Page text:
• Kay

Waste not, Want not

27 APRIL 2020

I had a telephone consultation with our lovely GP this morning about Jean’s legs. When Jean first came to us, our doctor did several home visits and since then, particularly with the onset of the virus, we have discussed what to do about the various things that have afflicted her, over the phone. I have found these telephone calls enormously helpful, as working out the best course of action can be a real balancing act. Her condition is getting progressively getting worse, but the drugs that can be prescribed to mitigate some conditions can cause other problems. In the end we decide to continue to as we are, and it was just great to be reassured that this is ok.

Today we have an exciting delivery – the four blue glazed pots that will sit on the mount against the legs of the gazebo, for the climbing plants which will grow up the framework. They are perfect, tapering to a small base that will not obscure too much of our beautiful tiles. I am extremely pleased with them, and part fill them with compost, but decide against planting the climbers because they are quite tender and we could still have a frost.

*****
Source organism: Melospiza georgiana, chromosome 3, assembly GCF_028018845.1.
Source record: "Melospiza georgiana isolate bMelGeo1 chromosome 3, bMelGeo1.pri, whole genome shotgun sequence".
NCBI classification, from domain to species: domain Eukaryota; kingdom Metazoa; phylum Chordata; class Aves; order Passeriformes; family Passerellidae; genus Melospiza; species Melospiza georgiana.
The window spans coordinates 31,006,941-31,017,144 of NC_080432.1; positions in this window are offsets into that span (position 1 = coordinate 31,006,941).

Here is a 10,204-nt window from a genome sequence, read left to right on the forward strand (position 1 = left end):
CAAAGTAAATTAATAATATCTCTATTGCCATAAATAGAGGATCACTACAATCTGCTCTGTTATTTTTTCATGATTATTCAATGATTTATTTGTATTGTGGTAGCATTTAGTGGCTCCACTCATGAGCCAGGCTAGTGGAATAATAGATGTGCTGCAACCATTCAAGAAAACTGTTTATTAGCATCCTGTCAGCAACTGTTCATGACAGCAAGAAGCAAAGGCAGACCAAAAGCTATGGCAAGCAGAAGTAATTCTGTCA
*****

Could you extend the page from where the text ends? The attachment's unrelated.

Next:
I then carry on weeding the onions and garlic – there are four long beds of them – I did say to the family last night, having chopped up three large cloves of raw garlic and put them into the salad dressing and having put garlic in the chicken, olive and butternut squash pasta dish – that we will have no trouble with social distancing, because everyone will happily keep 2m away from us!

Patrick has acquired a lovely old door, which is unusually wide, which he spends the day fitting in the doorway between the orchard and kitchen garden. It looks brilliant but needs quite a lot of TLC. I am delighted with its appearance and also that at last it should be easier to keep the badgers out.

At the end of the day I clear the remaining section of the cold frames where I had grown radishes, spring onions and carrots. There were quite a few giant radish plants, with massive misshapen radishes which had flowered. There were also quite a few carrots left, which were trying to do the same thing as the radishes, which I dug up. I brought these in and went through them, sorting out the carrots that were still edible. When a vegetable plant goes to seed it produces a thick core that is too tough to eat, however, I managed to salvage enough to eat for our dinner – I do not ever like to waste anything - the rest went on the compost!

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